As part of Obama's Afghanistan war surge, some 9,000 marines are moving into small Afghan towns near the border to stop Taliban soldiers and supplies coming from Pakistan. The view from this new front.
Khan Neshin, Afghanistan
For Taliban fighters infiltrating Helmand Province from Pakistan, one ratline proved simple. They crossed open desert of pebble, sage, and moon dust toward a lonely mountain ridge, and entered Khan Neshin, a gateway to both the Helmand River Valley and one of the bloodiest corners of the Afghanistan war.
In July, though, US Marines seized towns along the Helmand River in a bid to shut down a central problem of the war: the cross-border flow of fresh fighters. But their march stopped at Khan Neshin, 70 miles short of the Pakistan border, slowing but not shutting down Taliban traffic. Now, some 9,000 of the new troops surging into the country are heading to Helmand to expand security and finish the march south. The scope of the time and manpower dedicated to the effort underscores just how difficult it is to secure the 1,600-mile frontier between Pakistan and Afghanistan.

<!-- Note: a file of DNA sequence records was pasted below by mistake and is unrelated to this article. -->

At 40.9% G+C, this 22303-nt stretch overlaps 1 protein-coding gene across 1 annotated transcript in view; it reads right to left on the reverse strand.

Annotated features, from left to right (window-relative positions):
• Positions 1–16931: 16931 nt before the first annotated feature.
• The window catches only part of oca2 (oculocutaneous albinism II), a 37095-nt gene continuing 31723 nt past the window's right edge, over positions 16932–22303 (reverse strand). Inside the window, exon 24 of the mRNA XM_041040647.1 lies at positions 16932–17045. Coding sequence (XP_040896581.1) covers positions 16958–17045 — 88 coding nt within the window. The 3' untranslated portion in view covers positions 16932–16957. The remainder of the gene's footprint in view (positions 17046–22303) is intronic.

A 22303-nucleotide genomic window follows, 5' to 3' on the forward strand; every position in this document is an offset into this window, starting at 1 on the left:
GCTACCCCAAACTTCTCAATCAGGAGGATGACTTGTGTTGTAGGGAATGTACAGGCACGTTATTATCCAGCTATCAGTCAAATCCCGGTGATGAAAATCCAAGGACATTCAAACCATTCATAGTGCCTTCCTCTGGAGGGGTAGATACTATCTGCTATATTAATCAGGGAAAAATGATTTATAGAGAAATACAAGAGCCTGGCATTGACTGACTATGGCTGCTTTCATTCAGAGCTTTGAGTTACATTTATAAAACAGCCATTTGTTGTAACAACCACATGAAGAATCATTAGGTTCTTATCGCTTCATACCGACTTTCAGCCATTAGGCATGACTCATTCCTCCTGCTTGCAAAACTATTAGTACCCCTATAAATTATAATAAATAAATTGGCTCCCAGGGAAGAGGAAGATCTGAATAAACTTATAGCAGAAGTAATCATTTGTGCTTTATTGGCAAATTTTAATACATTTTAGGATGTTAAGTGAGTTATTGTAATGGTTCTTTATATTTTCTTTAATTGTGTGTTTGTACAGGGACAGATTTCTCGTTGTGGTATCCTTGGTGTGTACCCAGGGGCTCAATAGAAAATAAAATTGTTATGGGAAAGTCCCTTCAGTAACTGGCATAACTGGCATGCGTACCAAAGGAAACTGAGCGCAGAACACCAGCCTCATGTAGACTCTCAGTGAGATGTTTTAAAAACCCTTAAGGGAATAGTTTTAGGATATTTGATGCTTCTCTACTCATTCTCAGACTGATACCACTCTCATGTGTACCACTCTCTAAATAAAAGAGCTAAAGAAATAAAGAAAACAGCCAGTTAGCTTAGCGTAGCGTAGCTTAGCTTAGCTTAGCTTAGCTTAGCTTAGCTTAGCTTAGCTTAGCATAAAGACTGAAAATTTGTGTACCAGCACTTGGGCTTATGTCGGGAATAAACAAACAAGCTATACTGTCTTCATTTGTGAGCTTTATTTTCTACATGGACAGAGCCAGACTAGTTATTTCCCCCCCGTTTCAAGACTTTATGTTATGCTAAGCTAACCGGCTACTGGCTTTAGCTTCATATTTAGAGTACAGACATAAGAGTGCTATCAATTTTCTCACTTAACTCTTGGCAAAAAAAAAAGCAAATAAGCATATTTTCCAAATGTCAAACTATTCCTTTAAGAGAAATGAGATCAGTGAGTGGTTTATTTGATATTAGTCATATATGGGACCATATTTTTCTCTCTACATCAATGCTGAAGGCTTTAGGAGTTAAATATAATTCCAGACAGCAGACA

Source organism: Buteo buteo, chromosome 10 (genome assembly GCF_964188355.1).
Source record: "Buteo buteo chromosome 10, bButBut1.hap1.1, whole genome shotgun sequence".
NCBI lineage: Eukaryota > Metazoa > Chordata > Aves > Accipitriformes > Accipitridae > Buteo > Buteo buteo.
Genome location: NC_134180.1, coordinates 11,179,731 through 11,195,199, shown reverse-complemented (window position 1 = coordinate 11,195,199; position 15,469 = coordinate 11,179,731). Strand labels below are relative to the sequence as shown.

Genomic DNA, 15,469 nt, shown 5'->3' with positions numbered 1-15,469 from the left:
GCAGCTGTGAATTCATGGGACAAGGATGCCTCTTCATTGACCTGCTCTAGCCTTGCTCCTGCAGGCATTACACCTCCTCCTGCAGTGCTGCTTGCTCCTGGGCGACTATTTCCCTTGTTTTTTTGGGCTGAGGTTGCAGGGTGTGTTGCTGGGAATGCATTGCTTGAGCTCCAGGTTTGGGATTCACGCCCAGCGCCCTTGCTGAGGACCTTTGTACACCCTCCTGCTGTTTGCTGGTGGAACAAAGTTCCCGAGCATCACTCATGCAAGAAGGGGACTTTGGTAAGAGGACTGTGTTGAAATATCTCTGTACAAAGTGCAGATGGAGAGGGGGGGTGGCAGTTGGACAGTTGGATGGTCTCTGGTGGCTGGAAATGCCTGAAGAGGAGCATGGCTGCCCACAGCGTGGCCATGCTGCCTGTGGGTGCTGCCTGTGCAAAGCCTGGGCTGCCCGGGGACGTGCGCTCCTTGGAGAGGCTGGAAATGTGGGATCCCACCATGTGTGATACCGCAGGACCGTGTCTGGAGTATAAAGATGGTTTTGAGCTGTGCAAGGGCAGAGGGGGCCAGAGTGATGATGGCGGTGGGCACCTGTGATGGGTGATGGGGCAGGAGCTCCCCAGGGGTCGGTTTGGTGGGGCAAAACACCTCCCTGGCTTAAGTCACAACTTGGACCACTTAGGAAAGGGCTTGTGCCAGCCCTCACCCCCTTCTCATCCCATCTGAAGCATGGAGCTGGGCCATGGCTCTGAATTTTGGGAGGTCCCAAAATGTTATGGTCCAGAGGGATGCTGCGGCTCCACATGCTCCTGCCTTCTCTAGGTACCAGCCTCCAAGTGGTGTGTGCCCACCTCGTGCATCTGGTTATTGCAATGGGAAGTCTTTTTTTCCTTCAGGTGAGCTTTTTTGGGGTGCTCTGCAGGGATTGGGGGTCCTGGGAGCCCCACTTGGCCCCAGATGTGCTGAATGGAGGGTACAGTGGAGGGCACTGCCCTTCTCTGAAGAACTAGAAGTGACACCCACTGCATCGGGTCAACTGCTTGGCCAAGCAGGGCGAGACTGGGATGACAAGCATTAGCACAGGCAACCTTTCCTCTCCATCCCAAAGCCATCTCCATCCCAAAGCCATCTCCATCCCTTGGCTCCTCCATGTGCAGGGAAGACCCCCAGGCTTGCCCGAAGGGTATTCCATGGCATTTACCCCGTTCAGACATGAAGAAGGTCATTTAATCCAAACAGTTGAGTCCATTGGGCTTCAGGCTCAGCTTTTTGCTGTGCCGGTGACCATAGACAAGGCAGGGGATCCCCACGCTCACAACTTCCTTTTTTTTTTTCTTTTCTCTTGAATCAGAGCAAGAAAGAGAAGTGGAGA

“We have to get down to the border. We have to establish a legal border crossing point, so that if you try to bypass it, it becomes an illegal activity,” says Lt. Col. Michael Martin, the commanding officer in charge of 4th Light Armored Reconnaissance Battalion in the Khan Neshin area. “You start to squeeze off the insurgency’s ability to resupply itself.”
But it’s not as simple as dropping troops into new border outposts. Such posts have been tried before, only to have Pashtun towns deep inside Afghanistan begin to fall to the Taliban, cutting off the remote coalition outposts from behind.
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